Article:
I don’t believe Charlotte

Tom Wolfe’s novel “I am Charlotte Simmons” at least provoked me to recant my undergraduate years.

Diana Fu

I read my first Tom Wolfe book this winter break. Wolfe, the famed academic-turned-novelist, is much quoted for his self-proclaimed ability to capture the “irresistibly lurid carnival of American life.”

I can’t speak to his “Bonfire of the Vanities,” but Wolfe seems to have yelped much ado about nothing in his newest creation, “I am Charlotte Simmons.”

The tedious 676 pages revolves around Charlotte, the naive, sheltered, brilliant girl from the mountains who scores a 1600 on the SATs, which lands her a much-coveted spot in fictional Dupont University. Dupont, according to Wolfe, is a blend of Harvard, Princeton, Yale, Stanford and Duke, a place where sex and sports override academic life.

Poor little Charlotte finds herself entrapped in the bacchanal world of college life as she is ostracized by her snooty roommate Beverly, wooed by sweet nerd Adam, seduced by brutish fraternity boy Hoyt and lured toward the brain-dead basketball star Jojo. Stripping off her modest past, Charlotte embarks upon a whirlwind of beer, sex, and finally, triumph. But before that, she gets date raped.

Reviewers have been vicious in attacking the superficiality of the novel ” that it doesn’t reveal anything new about college life. I can tolerate the ranting, but more than anything, Charlotte herself lacks truth. She’s not believable. Her character is flat, artless and insincere. She induces a yawn. Worse, the very creation of Charlotte is condescending.

Sure, beer, sex and sports dominate a large part of the “average” college experience, but how does a genius girl who was raised Catholic turn into a party animal overnight merely from peer pressure?

In her high school back in the mountains, Charlotte already learned to endure a lot of pressure from her classmates, so what could possibly induce her to change so suddenly in college?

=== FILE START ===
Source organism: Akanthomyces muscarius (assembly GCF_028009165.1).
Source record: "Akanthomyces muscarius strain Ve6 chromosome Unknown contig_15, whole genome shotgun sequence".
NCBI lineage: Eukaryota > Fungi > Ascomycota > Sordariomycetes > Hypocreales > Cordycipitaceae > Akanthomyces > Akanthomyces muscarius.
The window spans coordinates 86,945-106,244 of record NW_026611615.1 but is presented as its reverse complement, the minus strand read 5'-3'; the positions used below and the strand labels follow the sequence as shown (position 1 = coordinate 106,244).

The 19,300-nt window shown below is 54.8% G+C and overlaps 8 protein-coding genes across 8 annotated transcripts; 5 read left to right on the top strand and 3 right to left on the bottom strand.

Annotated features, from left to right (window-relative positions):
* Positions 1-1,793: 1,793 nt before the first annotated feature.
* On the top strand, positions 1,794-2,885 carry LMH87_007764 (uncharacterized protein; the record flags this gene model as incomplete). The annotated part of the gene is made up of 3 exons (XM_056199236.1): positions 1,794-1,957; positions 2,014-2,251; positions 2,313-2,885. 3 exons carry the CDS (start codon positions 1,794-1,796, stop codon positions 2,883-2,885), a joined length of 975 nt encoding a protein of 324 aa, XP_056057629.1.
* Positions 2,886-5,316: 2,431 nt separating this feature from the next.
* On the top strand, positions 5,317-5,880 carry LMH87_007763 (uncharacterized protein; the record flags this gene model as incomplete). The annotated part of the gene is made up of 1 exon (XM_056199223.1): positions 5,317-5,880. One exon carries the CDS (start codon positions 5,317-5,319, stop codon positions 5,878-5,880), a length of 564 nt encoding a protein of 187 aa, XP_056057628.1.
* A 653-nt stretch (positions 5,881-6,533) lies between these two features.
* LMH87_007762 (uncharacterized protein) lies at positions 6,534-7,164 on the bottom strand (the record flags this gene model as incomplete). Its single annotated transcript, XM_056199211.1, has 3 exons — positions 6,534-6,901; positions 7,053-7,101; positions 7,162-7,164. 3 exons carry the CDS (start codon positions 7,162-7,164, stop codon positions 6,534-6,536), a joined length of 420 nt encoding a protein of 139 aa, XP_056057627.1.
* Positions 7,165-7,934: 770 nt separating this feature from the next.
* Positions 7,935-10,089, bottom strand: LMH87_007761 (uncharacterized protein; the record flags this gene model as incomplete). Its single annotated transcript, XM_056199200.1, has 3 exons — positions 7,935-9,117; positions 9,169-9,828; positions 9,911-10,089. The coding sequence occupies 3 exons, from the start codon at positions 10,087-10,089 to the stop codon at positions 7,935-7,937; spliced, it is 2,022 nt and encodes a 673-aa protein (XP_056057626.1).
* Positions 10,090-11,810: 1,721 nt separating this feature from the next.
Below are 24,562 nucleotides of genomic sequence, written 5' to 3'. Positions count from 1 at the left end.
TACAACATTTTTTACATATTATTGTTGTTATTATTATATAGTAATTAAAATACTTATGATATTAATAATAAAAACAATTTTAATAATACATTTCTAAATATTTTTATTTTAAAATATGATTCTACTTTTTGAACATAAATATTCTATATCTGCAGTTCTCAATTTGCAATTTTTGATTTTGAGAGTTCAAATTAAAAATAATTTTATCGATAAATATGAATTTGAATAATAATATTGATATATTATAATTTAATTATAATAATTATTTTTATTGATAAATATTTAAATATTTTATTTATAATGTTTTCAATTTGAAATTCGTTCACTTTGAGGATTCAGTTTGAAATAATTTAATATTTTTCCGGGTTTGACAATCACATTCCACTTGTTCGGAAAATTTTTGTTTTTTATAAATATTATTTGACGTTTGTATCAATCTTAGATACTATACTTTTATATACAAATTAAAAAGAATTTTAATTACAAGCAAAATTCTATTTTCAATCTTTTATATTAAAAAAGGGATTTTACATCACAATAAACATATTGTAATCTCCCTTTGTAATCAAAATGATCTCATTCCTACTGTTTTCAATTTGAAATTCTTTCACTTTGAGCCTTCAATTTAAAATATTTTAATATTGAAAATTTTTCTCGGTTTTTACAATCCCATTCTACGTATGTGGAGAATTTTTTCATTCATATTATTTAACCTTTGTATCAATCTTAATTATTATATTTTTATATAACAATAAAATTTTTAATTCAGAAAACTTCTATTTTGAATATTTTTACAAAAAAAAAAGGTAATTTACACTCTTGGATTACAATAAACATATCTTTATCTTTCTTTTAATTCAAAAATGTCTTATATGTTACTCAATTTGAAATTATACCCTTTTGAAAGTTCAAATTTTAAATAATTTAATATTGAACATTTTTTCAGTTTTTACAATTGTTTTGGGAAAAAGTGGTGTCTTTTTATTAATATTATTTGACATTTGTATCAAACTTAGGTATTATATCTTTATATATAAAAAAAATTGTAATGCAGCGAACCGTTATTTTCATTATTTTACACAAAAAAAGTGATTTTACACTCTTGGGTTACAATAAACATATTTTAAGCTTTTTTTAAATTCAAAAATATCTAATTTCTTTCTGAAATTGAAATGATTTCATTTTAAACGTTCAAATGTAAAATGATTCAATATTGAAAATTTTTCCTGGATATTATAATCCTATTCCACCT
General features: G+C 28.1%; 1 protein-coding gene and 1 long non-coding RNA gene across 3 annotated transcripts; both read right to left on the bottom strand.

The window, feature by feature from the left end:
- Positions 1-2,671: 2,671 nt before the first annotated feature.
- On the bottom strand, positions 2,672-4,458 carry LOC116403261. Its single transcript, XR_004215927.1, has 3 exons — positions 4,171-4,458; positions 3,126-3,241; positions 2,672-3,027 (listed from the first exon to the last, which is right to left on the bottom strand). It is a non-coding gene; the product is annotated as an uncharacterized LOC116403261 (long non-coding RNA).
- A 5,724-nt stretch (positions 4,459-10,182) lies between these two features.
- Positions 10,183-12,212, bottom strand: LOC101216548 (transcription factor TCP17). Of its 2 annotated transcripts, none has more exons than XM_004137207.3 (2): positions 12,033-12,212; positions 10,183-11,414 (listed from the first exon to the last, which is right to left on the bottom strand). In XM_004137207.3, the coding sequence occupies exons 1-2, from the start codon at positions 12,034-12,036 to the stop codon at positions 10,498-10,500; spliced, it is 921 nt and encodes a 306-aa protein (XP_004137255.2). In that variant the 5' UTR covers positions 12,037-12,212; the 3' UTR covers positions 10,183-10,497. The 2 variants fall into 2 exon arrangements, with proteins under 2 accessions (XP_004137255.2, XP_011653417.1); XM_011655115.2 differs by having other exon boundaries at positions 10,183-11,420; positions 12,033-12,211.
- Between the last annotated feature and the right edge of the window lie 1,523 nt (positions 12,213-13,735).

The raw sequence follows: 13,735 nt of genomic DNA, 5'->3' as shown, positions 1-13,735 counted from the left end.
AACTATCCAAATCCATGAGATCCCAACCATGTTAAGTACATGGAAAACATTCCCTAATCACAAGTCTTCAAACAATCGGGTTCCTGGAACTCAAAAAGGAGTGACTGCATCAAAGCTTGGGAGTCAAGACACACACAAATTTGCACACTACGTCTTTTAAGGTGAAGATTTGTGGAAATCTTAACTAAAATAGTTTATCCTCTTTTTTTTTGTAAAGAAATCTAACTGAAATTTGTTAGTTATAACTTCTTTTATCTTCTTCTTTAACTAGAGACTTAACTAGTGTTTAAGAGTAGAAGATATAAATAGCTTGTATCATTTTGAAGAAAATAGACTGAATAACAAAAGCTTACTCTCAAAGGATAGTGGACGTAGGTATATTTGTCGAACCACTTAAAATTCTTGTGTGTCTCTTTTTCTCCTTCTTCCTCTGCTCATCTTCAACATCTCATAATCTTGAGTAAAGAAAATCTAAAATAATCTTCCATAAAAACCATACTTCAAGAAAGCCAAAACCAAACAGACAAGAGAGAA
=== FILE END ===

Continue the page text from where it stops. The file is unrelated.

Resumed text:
Wolfe, a man older than 70, dips his oars too far when he crafts a first-person narrative of a young Charlotte.

The result is a mousy, vulnerable female whose only boost of self-confidence derives from reciting, “I am Charlotte Simmons.” Maybe Wolfe himself needed to be convinced of the identity of this dimensionless ditz named Char.

The result of such disastrous tome is a racy hyperbole of American college life. One thing is for certain ” no matter how much research Wolfe did, it’s been a few decades since he last lived as a student.

Nevertheless, if there is anything salvageable about this novel, it’s provoked me to recant my undergraduate years. As a final-term senior, I catch myself speaking as a person who has weathered storms. I dedicate the final portion of this column to my fellow seniors as well as to those who have just begun their journey. Call it advice, words of wisdom, superfluous prose, whatever.

1. Balanced ambition motivates, but blind ambition kills. As a frequent visitor to Wilson Library and resource

centers my freshman year, I threw myself into in carving out a path of “success.” But when these efforts became so colossal they outweighed the relational aspects of life, they became futile.

2. Know your own style. I used to marvel (and still do) at my fellow classmates who seem to be juggling 20 credits, working two jobs, and on

top of that, manage drink their weekends away. How could one body possibly take on so much? That was an enigma. But as the ancients say, “know thyself.” Not everyone is born a multitasker.

3. I don’t have a number three. Why do points always have to come in triples? College is probably the only time where one can ponder such thoughts and be lauded as “philosophical.”

Charlotte or not, I can thank Mr. Wolfe for a frivolous novel that makes me appreciate the depth that I see in the people around me.

Diana Fu welcomes comments at [email protected]